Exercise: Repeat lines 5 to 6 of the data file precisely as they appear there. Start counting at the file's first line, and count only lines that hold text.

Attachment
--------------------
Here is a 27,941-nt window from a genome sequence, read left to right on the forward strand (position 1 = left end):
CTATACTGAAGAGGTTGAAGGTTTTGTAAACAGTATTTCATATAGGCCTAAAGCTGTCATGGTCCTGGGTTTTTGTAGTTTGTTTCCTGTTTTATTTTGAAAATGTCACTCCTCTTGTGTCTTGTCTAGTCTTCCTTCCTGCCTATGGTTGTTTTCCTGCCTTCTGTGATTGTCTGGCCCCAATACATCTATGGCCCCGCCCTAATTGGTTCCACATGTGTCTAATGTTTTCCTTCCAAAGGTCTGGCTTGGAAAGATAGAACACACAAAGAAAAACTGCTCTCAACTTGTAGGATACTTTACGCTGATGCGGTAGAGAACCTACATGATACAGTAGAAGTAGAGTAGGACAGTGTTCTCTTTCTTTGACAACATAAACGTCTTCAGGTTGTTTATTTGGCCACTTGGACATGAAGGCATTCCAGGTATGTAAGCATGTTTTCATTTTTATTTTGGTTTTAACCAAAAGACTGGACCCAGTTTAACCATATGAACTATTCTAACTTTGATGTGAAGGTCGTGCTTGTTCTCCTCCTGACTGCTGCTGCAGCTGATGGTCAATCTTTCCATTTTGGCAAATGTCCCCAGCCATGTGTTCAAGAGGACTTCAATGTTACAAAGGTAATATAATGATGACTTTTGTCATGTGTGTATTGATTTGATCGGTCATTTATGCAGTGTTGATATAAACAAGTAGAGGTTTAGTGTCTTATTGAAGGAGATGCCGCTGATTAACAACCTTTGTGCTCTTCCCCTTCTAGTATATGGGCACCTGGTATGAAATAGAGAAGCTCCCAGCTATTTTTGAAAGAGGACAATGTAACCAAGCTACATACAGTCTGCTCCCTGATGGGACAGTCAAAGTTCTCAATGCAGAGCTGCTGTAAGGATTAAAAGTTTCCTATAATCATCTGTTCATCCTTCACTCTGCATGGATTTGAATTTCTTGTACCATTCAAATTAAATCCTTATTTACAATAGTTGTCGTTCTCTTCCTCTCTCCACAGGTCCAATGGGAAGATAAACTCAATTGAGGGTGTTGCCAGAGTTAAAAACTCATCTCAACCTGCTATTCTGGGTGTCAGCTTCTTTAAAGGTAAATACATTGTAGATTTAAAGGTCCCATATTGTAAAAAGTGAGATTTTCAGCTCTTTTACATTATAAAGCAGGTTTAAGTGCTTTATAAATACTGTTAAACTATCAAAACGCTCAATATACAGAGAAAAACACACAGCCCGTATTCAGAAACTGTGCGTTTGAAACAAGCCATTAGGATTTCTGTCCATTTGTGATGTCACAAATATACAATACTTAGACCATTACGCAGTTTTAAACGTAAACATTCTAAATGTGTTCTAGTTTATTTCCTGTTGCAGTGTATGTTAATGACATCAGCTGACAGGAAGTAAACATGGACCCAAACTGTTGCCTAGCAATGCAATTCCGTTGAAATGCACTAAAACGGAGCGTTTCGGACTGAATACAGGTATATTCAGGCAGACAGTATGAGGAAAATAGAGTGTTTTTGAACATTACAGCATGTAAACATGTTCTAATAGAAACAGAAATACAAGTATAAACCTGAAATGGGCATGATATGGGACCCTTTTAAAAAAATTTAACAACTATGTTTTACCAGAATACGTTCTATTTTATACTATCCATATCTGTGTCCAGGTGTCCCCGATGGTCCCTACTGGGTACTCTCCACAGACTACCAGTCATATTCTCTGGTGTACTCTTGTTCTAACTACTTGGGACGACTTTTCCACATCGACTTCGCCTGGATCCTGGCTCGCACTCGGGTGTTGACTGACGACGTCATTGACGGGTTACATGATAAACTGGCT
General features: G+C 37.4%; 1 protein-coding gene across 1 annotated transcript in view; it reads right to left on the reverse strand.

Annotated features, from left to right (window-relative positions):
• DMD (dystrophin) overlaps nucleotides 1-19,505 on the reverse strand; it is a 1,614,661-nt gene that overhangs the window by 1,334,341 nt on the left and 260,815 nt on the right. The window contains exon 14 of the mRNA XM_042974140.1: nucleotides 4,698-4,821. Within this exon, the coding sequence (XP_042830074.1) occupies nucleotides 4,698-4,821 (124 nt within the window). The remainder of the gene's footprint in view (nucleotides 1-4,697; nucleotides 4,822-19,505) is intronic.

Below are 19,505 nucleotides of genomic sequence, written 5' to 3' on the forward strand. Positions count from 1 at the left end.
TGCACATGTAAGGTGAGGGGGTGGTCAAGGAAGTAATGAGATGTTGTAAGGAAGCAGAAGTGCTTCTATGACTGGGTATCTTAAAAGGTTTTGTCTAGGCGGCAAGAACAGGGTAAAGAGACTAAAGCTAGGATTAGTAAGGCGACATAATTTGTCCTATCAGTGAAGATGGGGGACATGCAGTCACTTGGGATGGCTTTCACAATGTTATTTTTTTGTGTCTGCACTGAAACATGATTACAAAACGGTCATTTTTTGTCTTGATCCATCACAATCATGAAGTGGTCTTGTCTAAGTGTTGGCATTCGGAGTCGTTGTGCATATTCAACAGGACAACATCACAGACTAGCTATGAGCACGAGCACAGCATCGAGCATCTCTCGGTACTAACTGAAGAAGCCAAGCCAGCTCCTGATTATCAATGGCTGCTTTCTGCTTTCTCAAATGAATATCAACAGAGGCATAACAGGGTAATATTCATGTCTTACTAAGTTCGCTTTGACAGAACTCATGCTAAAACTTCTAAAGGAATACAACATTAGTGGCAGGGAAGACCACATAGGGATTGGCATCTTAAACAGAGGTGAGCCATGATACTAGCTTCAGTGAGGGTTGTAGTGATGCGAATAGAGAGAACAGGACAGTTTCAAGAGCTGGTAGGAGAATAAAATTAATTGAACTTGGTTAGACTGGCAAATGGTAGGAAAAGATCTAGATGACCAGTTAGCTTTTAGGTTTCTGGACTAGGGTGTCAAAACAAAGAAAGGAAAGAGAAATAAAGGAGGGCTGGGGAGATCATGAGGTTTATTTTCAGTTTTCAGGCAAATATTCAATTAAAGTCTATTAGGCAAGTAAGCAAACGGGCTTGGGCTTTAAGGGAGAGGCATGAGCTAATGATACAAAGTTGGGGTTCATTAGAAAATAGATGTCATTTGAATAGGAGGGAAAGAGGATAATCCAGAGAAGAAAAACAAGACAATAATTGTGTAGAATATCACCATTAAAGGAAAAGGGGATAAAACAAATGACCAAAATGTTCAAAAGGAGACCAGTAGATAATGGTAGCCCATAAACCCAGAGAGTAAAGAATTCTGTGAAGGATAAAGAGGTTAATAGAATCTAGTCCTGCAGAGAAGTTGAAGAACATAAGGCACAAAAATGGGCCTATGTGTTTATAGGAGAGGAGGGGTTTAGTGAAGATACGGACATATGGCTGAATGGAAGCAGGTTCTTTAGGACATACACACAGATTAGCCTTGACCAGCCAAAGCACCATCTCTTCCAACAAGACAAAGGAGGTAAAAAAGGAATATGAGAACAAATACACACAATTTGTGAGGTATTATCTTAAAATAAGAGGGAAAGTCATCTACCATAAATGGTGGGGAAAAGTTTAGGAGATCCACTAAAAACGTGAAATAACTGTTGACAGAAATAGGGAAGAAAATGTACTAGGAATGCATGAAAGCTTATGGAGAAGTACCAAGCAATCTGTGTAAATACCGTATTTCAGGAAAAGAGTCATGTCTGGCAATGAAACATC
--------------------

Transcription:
• DMD (dystrophin) overlaps nucleotides 1-19,505 on the reverse strand; it is a 1,614,661-nt gene that overhangs the window by 1,334,341 nt on the left and 260,815 nt on the right. The window contains exon 14 of the mRNA XM_042974140.1: nucleotides 4,698-4,821. Within this exon, the coding sequence (XP_042830074.1) occupies nucleotides 4,698-4,821 (124 nt within the window). The remainder of the gene's footprint in view (nucleotides 1-4,697; nucleotides 4,822-19,505) is intronic.

Below are 19,505 nucleotides of genomic sequence, written 5' to 3' on the forward strand. Positions count from 1 at the left end.